Skip to main content

Energy research projects take root at ASU

January 23, 2008

Research projects on alternative and renewable energy have sprouted up across ASU. Here are some of the projects being undertaken by ASU researchers.

Hydrogen from sunlight

The ideal environmentally friendly energy source is a fuel that is economical to produce and does not pollute when burned. That is exactly what ASU researchers intend to develop in a new program that uses bacteria and sunlight to generate hydrogen, a clean fuel that produces no greenhouse gases. SU’s biohydrogen project, led by Willem Vermaas, a professor in the School of Life Sciences, aims to harness the energy in sunlight using microbial photosynthesis to produce hydrogen and then convert waste materials from the initial process to produce even more hydrogen.

Microbial biofuel

An ASU initiative led by Vermaas, Bruce Rittmann and Neal Woodbury (both of the Biodesign Institute), will use bacteria microorganisms to make biodiesel fuels. These photosynthetic bacteria contain lipids (fats) that can be converted directly to high-energy fuels, such as biodiesel. The lack of competition with food production, along with the higher yield per acre than plant-based biofuel, gives the bacteria-based system the potential to replace fossil fuels in a major way, something other biofuels cannot accomplish given the land mass required and growing cycles.

Hydrogen and fuel cells

Solar energy and microelectronics professors at ASU’s Polytechnic campus are working to create a completely sustainable energy scenario using a concept called the solar-hydrogen cycle. The research, led by Govindasamy Tamizhmani, Slobodan Petrovic and Arunachala Madakannan, focuses on producing hydrogen by using only sunlight and water, and on developing smaller fuel cells with more efficient, cost-effective materials.

Hydrogen catalysts

A group of ASU researchers led by Woodbury is exploring new ways to efficiently convert water into hydrogen. The project, part of President Bush’s Hydrogen Fuel Initiative, addresses the technical and economic challenges in developing renewable and distributed hydrogen production technologies.

Artificial photosynthesis

Artificial photosynthesis, the use of the basic chemistry of the photosynthetic process, is being investigated for the preparation of fuels such as hydrogen gas and electricity. Professors Devens Gust, Thomas Moore and Ana Moore, of the Center for Bioenergy and Photosynthesis, are exploring artificial photosynthesis for technological solar energy production. One project is on hydrogen production using natural hydrogen evolving enzymes in concert with artificial systems. A second project is on electricity production using a new type of organic solar cell, and a third project focuses on artificial analogs of the methods biology uses to protect the photosynthetic apparatus of plants from damage due to excessive sunlight.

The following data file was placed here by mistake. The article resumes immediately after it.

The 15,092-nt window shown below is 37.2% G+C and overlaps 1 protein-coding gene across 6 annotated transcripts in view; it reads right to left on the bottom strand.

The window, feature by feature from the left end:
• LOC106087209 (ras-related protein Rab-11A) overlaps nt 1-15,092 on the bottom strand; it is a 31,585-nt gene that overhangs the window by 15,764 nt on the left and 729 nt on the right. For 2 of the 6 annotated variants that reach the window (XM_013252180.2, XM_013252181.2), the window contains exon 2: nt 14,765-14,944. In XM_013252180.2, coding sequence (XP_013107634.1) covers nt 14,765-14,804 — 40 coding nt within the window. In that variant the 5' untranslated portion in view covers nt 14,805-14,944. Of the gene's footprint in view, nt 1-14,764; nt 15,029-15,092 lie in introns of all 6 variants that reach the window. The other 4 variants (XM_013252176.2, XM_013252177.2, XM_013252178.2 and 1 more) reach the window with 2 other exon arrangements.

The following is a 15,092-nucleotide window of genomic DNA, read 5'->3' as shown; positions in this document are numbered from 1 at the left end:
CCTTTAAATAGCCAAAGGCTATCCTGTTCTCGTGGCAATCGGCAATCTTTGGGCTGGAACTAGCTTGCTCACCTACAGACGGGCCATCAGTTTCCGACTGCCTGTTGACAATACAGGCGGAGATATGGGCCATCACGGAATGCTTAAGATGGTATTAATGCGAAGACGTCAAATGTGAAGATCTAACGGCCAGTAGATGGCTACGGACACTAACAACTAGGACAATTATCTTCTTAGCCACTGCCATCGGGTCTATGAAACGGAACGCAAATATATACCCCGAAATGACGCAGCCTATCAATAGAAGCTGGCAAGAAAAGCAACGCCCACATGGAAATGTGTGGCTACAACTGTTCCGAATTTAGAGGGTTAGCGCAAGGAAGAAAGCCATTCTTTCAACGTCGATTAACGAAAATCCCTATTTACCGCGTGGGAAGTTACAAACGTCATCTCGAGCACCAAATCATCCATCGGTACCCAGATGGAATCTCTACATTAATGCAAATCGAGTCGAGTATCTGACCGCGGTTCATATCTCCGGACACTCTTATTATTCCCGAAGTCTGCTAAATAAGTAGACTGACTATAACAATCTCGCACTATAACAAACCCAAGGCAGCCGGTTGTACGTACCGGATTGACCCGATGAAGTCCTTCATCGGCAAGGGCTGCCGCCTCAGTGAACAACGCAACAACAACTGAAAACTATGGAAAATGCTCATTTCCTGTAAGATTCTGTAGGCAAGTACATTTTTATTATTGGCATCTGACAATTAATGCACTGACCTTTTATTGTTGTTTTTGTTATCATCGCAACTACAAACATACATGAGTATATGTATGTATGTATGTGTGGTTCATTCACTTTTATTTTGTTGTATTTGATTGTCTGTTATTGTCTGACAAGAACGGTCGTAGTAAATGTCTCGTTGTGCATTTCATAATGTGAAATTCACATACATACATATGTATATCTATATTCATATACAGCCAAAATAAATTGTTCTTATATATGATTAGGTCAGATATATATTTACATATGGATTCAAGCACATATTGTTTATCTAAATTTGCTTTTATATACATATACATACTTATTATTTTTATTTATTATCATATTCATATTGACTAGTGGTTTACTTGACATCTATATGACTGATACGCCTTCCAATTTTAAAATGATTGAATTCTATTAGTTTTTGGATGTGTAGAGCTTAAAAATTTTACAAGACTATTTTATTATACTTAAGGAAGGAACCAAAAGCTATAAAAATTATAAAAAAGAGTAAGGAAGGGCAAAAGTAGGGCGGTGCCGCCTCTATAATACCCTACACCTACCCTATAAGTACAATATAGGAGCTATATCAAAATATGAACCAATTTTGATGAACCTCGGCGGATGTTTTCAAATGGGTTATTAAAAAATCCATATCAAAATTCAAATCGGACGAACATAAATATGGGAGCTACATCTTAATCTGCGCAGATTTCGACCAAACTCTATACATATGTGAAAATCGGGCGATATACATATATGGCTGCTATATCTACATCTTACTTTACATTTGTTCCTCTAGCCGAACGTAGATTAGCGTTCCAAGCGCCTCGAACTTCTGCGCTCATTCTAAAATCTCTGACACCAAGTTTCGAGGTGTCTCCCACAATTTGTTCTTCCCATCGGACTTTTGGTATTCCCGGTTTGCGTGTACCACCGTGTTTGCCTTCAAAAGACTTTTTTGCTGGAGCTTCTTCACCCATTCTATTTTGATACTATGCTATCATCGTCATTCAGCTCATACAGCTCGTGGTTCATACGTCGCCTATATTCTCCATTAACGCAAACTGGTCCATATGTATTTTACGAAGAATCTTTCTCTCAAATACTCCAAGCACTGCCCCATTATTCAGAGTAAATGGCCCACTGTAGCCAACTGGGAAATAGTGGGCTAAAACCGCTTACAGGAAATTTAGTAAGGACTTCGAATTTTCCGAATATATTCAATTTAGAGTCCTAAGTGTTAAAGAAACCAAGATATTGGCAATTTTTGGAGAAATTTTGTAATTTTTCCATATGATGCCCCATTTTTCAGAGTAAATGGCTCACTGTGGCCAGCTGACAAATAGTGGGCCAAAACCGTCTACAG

Printable solar cells

Engineering professor Ghassan Jabbour (director of ASU’s Advanced Photovoltaics Center) is working on efficient low-cost and printable solar cells, including flexible and organic, polymer and hybrid quantum dots, and quantum rod approaches. The work focuses on increasing device performance and reliability, and developing processing techniques for low-cost approaches, such as printing.

Solar cell testing facility

ASU’s Polytechnic campus is home to one of the world’s three largest solar module testing facilities. The Photovoltaic Testing Lab can be used to evaluate solar cell systems for performance, durability and reliability, said Govindasamy Tamizhmani, an associate professor at the College of Technology and head of PTL.

Solar cells through nanotech

A project led by ASU professors Stuart Lindsay and Rudy Diaz of the Biodesign Institute, is designed to break through the technological hurdles of solar energy and make it a more viable energy source. The team’s goal is to create nanoscale devices for higher-efficiency solar energy and photonics applications.

Solar energy at the nano scale

Semiconductor nanowires provide an important material basis for high-efficiency solar cells because of wavelength flexibility and broad wavelength coverage. A team of scientists led by electrical engineering professor Cun-Zheng Ning is developing advanced semiconductor nanowires for high-efficiency solar cells and lighting. The work could lead to high-efficiency solar cells because the entire solar spectrum can be absorbed by nanowires of various bandgaps, and nanowires provide natural channels for charge extraction. The same materials also can be used for direct white light generation using a combination of wires with different bandgaps for high-efficiency lighting.

Solar lights